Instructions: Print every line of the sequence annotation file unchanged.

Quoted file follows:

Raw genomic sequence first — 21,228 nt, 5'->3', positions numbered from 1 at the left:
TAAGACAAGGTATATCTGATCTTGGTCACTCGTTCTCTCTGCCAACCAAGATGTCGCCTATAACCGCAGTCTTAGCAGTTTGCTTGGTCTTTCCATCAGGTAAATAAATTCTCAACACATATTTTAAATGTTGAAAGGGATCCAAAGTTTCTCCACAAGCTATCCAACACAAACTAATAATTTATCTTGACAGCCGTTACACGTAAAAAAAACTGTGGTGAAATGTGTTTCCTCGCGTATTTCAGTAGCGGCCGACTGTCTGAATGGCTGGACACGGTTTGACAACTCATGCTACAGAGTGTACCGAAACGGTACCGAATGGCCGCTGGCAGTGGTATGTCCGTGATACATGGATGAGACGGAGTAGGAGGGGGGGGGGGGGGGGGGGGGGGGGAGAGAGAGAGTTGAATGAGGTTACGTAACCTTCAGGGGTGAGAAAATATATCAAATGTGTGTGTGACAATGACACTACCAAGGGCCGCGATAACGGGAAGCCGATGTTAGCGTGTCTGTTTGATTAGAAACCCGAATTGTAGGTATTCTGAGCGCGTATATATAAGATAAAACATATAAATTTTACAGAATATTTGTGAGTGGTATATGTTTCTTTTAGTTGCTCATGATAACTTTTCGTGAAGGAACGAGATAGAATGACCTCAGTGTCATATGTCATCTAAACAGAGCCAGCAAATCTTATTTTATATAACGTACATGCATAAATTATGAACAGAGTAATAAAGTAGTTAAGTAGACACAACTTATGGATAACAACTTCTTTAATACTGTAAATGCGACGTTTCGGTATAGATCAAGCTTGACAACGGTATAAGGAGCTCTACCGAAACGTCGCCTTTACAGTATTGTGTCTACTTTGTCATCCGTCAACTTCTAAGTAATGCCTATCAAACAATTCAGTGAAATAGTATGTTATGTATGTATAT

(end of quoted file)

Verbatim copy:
Raw genomic sequence first — 21,228 nt, 5'->3', positions numbered from 1 at the left:
TAAGACAAGGTATATCTGATCTTGGTCACTCGTTCTCTCTGCCAACCAAGATGTCGCCTATAACCGCAGTCTTAGCAGTTTGCTTGGTCTTTCCATCAGGTAAATAAATTCTCAACACATATTTTAAATGTTGAAAGGGATCCAAAGTTTCTCCACAAGCTATCCAACACAAACTAATAATTTATCTTGACAGCCGTTACACGTAAAAAAAACTGTGGTGAAATGTGTTTCCTCGCGTATTTCAGTAGCGGCCGACTGTCTGAATGGCTGGACACGGTTTGACAACTCATGCTACAGAGTGTACCGAAACGGTACCGAATGGCCGCTGGCAGTGGTATGTCCGTGATACATGGATGAGACGGAGTAGGAGGGGGGGGGGGGGGGGGGGGGGGGGAGAGAGAGAGTTGAATGAGGTTACGTAACCTTCAGGGGTGAGAAAATATATCAAATGTGTGTGTGACAATGACACTACCAAGGGCCGCGATAACGGGAAGCCGATGTTAGCGTGTCTGTTTGATTAGAAACCCGAATTGTAGGTATTCTGAGCGCGTATATATAAGATAAAACATATAAATTTTACAGAATATTTGTGAGTGGTATATGTTTCTTTTAGTTGCTCATGATAACTTTTCGTGAAGGAACGAGATAGAATGACCTCAGTGTCATATGTCATCTAAACAGAGCCAGCAAATCTTATTTTATATAACGTACATGCATAAATTATGAACAGAGTAATAAAGTAGTTAAGTAGACACAACTTATGGATAACAACTTCTTTAATACTGTAAATGCGACGTTTCGGTATAGATCAAGCTTGACAACGGTATAAGGAGCTCTACCGAAACGTCGCCTTTACAGTATTGTGTCTACTTTGTCATCCGTCAACTTCTAAGTAATGCCTATCAAACAATTCAGTGAAATAGTATGTTATGTATGTATAT